The Enchantment Emporium
Published 2009 473 pages
Summary (from the book jacket)
The Gales of southern Ontario can change the world with the charms they cast, and they prefer to keep all this power in the family. The Gale Aunties are in charge of this clan, or they like to think they are. Alysha, like all her cousins, often finds herself beset with too many Aunties trying to run her life. So when a letter arrives telling her that she’d inherited a junk shop in Calgary, Alysha is ready and willing to honour her grandmother’s last request to keep the shop open and serve “the community.” The Aunties, of course, want her to find out what really happened to Gran and come right back home, where they have her future mapped out for her.
It isn’t until she arrives in Calgary that Alysha realizes it’s the fey community she’ll be serving in The Enchantment Emporium – and that one person’s junk may be another person’s magical treasure. Finding out what happened to Gran will not be easy, especially since Alysha has no way of knowing how much otherworldly trouble in brewing in Calgary. And even calling in Family reinforcements may not be enough to save the day…
The Enchantment Emporium by Tanya Huff is not the most obvious choice for review on a site dedicated to vampire fiction. Tanya Huff is most widely known for her Blood series books featuring Vicki Nelson a PI who works with a vampire to solve supernatural mysteries. (These books went on to become the Blood Ties TV show.) The Blood books would have been the most obvious review choice because while The Enchantment Emporium is an urban fantasy novel, there are no vampires in the story. Still I can’t help but think that the Blood books have already been reviewed to death and although I enjoyed reading them years before I started writing reviews of vampire fiction I’ve never had any inclination to reread them just so that I could write up reviews.
So why pick The Enchantment Emporium? Well, I’ve always been convinced that if I was to ever write an urban fantasy story I’d set it in a junk shop that was actually a front for the magical community. This idea is inspired by a pawn shop near where I live that has the most obscure and bizarre collection of junk in the window – I’m convinced that no human being would actually want anything in the shop and yet it’s still in business (therefore it must be magic!) Seeing that Tanya Huff has beaten me to it with the whole magic/junk shop idea I just had to read the story.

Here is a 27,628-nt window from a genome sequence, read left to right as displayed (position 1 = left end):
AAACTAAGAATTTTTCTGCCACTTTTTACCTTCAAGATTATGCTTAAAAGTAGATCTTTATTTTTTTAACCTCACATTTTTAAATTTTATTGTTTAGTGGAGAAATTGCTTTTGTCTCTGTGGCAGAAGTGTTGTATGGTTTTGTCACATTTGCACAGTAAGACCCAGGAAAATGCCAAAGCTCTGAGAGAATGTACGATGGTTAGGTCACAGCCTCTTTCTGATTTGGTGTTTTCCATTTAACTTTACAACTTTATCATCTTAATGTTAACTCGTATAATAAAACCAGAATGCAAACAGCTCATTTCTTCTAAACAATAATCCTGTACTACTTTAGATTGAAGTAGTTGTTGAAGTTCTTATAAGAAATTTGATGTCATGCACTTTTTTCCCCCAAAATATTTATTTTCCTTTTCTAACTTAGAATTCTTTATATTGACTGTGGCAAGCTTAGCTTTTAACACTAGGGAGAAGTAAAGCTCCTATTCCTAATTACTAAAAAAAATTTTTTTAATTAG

The Enchantment Emporium is the first book in a series, although it doesn’t have a cliff-hanger ending so it could also be read as a stand alone story. There is a lot of world building to do in any new fantasy novel and while no fantasy reader enjoys an obvious information dump we don’t enjoy just being dropped straight into the story without a clue about what’s going on either. The author throws readers into the deep-end and expects them to swim through some pretty baffling events and narrative. I kept going back to check that this book was a stand alone story because it read more like a later instalment (maybe part 4 or 5) where readers would be expected to already know what was going on in this world. This is perhaps the biggest impediment to enjoying The Enchantment Emporium and even by the end of the story I was still no the wiser about a lot of the background to the magic and Gale Family.
However, stick with the story and it gets much better once Alysha arrives in Calgary and takes possession of her Gran’s junk shop. With the help of Joe, a homeless leprechaun, Alysha gets to grips with the junk in the shop – soon realising that some of the dusty products are actually magical artefacts in hiding. The author delivers some great dialogue and all of the characters are realistically written – fully fleshed out and well-rounded. The fantasy elements are imaginative and the story pacing carries readers past a lot of the bumps caused by the lack of background world building information.
The second biggest thing likely to put readers off this story is the Gale family itself. It likes to “keep all this power in the family”. Their way of doing this is to not breed outside the family. Magical rituals seem to end in weirdly incestuous sex and while the sex scenes are left to the readers’ imagination, rather than being written, there are just some things I don’t want to imagine (incestuous sex with m/m, m/f, f/f and threesome groupings being pretty much at the top of my list.) Outside of the icky sex, the way that the females of the family effectively control the males is distasteful (in a different way) too.
The Enchantment Emporium is slow to start and while it gains pace and power as it develops this (for me) was not enough to counteract its fairly weighty bad points. However, if you’ve ever wondered about the magical properties of the contents in the window of your home town junk shop this story might just be for you…
LoveVampires Review Rating: